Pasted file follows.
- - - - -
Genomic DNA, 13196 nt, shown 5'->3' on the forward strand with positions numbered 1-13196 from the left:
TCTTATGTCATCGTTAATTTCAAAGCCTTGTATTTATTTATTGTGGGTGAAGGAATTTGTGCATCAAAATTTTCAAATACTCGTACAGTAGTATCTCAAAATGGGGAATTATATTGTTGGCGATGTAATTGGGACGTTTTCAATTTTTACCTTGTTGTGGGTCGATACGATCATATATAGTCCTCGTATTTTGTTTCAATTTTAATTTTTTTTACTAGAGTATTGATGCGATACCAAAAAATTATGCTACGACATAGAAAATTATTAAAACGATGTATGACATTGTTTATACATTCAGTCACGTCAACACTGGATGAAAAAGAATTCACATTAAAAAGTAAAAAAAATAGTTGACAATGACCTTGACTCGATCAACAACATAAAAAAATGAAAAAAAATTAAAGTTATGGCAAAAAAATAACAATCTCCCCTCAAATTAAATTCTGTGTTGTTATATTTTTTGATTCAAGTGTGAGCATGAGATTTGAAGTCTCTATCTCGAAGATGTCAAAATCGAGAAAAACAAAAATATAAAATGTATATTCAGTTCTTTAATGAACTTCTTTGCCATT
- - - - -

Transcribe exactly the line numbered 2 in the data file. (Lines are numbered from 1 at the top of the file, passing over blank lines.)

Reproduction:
TCTTATGTCATCGTTAATTTCAAAGCCTTGTATTTATTTATTGTGGGTGAAGGAATTTGTGCATCAAAATTTTCAAATACTCGTACAGTAGTATCTCAAAATGGGGAATTATATTGTTGGCGATGTAATTGGGACGTTTTCAATTTTTACCTTGTTGTGGGTCGATACGATCATATATAGTCCTCGTATTTTGTTTCAATTTTAATTTTTTTTACTAGAGTATTGATGCGATACCAAAAAATTATGCTACGACATAGAAAATTATTAAAACGATGTATGACATTGTTTATACATTCAGTCACGTCAACACTGGATGAAAAAGAATTCACATTAAAAAGTAAAAAAAATAGTTGACAATGACCTTGACTCGATCAACAACATAAAAAAATGAAAAAAAATTAAAGTTATGGCAAAAAAATAACAATCTCCCCTCAAATTAAATTCTGTGTTGTTATATTTTTTGATTCAAGTGTGAGCATGAGATTTGAAGTCTCTATCTCGAAGATGTCAAAATCGAGAAAAACAAAAATATAAAATGTATATTCAGTTCTTTAATGAACTTCTTTGCCATT